Further to recent correspondence regarding the bus service around Burgh Castle and Blue Sky. I would be very interested to have a more detailed explanation of First Bus' claims that the changes have resulted in positive feedback. Where from? Certainly not Burgh Castle/Blue Sky where probably 95pc of passengers are dissatisfied. It can only be from Belton, where passengers objected “to going all round the houses” the resulting changes cutting all links from Burgh Castle to Bel-ton, Bradwell and Gorleston. We were assured that the new service 5 would be more reliable than the old service 7 had been. In fact it is much, much worse. With only one vehicle on the circular route, since the change over in April, there have been numerous breakdowns resulting in passengers waiting up to two hours. Imag-ine this if one has a hospital/doctors appointment or need to travel on to Norwich or Lowestoft.

Over the years Great Yarmouth Borough Council and Norfolk County Council have allowed planning permission for large residential cum holiday parks in the vil-lage, where most of the permanent residents are retired. Nationally we are being urged to cut down on private cars and use public transport, many of these people would love to but no longer have the option.

The borough council seems to be very proud of the various special week-end events and late night shopping etc but residents without adequate public transport do often miss out especially at this time of year. Would it not be a good idea to sometimes arrange transport from villages both north and south of the town to give eve-ryone the opportunity to join in these events?

Miss M.B.Grey

Butt Lane,

Burgh Castle.

WHILE agreeing with the letter concerning the appalling bus service in Burgh Castle, I would like to make it clear that Burgh Castle post office survived the government closures and is very much open for business and can do many bank transactions as well as pensions, parcels and post.

We are open six days a week. Come and see what we can do for you.

J M Thomas

Postmistress

Burgh Castle Post Office

I WAS born in Bath in 1944 and came to America with my mother in 1946 leaving my father, who was a British Marine, behind for recuperation from TB which he contracted during the war. He did recuperate and joined us two years later. He left behind one sister whose name is Doris (Williams) Butters.

She had three children - Andrew, Pauline and Christine. We've never met or corresponded. Dad used to write faithfully every Sunday to his parents and probably his sister. He returned once in 1963 to visit his aging parents but we never made the trip nor did any of the family come here.

I know that Andrew Butters, as an adult, moved to Australia and Doris and her husband followed, but then returned to England at some point. Because I don't know the married names of Pauline or Christine I am stuck. I know one of them had twins. Doris, if she is still alive, would be 91 or 92. The only address for Doris I can find is Mr and Mrs C Butters, Glen More Avenue, Caister-On-Sea, Norfolk, England. This address was taken from a handwritten paper with information for a secu-rity clearance for me in the mid 1960s.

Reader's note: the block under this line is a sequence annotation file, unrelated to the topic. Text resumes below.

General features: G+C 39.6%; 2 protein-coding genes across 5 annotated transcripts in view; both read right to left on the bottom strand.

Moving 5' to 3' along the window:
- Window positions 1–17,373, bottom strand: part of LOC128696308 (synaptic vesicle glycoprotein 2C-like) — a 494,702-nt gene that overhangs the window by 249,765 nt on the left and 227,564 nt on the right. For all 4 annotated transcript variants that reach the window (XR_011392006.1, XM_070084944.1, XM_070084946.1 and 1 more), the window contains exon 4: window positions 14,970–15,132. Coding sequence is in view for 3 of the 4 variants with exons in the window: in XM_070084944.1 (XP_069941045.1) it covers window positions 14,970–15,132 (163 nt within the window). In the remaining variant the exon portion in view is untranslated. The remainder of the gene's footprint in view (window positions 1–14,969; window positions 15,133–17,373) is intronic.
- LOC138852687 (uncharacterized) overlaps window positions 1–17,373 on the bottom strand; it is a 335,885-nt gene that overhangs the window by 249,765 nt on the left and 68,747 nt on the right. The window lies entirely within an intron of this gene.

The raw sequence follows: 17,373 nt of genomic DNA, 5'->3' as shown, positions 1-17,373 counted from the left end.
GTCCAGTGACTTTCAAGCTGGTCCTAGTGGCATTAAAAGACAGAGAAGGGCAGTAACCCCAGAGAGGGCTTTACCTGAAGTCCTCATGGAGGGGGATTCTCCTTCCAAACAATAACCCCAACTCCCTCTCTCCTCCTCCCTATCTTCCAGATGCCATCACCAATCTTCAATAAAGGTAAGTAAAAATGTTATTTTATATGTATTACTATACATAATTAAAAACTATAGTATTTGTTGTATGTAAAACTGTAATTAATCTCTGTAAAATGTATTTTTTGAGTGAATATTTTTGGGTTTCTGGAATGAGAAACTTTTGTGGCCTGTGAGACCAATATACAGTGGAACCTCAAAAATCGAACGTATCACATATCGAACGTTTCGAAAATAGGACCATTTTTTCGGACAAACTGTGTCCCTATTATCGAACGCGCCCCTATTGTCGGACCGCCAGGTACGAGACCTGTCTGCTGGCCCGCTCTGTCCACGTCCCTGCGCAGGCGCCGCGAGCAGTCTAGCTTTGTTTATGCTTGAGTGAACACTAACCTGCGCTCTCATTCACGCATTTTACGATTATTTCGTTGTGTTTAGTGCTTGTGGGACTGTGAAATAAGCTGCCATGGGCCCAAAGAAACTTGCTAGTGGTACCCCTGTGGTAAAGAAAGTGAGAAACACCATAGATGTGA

I would love to be able to connect with any of them and wondered if you, through your newspaper, might be able to help. I know it's like trying to find a needle in a haystack!

BARRY WILLIAMS

b.mwilliams@charter.net

WE are readers of The Mercury who live in North Norfolk. We have had a brown bin for a few years now and strongly recommend them for garden waste. They save trips to the recycling centre and therefore petrol, also there is no longer a need to have a bonfire in the garden.

Mrs J M BROOMHEAD

Church Close

Antingham

Thank you to the following who all contributed to make this year's Turkey & Tinsel events so memorable and enjoyable: The Children's Choir from Caister Infant School, The Jolly Rogers from Centre 81, Seacroft Holiday Village and Reynolds Coaches. Also thanks to our sponsors AMEC, J & H Bunn and Great Yarmouth Stores. Many thanks to all who donated raffle prizes and finally a special thanks to the volunteers and trustees who help with the organisation on both days. In ex-cess of 360 people attended on the November 27.

Rachel Mclean, Chairman, Age Concern Great Yarmouth.

In last week's Mercury (4/12) on page 47 an article referred to the Smiths Crisps factory on Caister Road. The factory did not close in 1990 the factory closed in 1982 and in 1986 it became a Shell garage selling fuel, not a BP garage as stated. Smiths Crisps first stared in Cobholm in 1932 and later moved to Caister Road until 1982.

ROBERT KELLY

Via email

The Christmas Fayre in St Nicholas Church was fantastic as usual and when we came out there was a series of signs leading us to the food and tombola stalls .

I pushed my husbands wheelchair through the puddles of rain and up the slope that was signposted only to find when we reached the door a small handwritten sign saying " Mind the Step."

We had to reverse down the slope and go back along the path. At that point I was so exhausted we simply went home. Would it have been so difficult to have a sign saying “disable access this way?”

Glenys Bright

Lowestoft Road

Gorleston

A NOTE to say how much I enjoyed the Sheila Pascale Stagedoor Youth Theatre production of Dickens' Christmas Carol at the Pavilion Theatre in Gor-leston on November 29.

A musical version that did not stray from the theme of the original story and was studded with thoroughly professional performances by the cast.

Suffice to say that it compared most favourably with a similar production which I saw recently in the West End and also enjoyed. Thank you and well done!

Dr W H HAMILTON-DEANE

Middleton Road

Gorleston

FRIENDS of Gorleston opened the festive season in Gorleston with the switch-on of the Christmas Lights and the late night shopping. The Mayor, appropriately dressed in his scarlet robe, launched the countdown to the illumination of the Christmas tree and the decorative lights.

There were many families in the High Street to enjoy the fine evening, with bands and roundabouts and several shops open to add to the festive atmosphere.

Thanks are due to all those people behind the scenes, particularly the shopkeepers in the High Street, who organised the evening and gave Gorleston an enjoyable community event at the start of the festive season.

DOREEN FEUELL

Church Road

Gorleston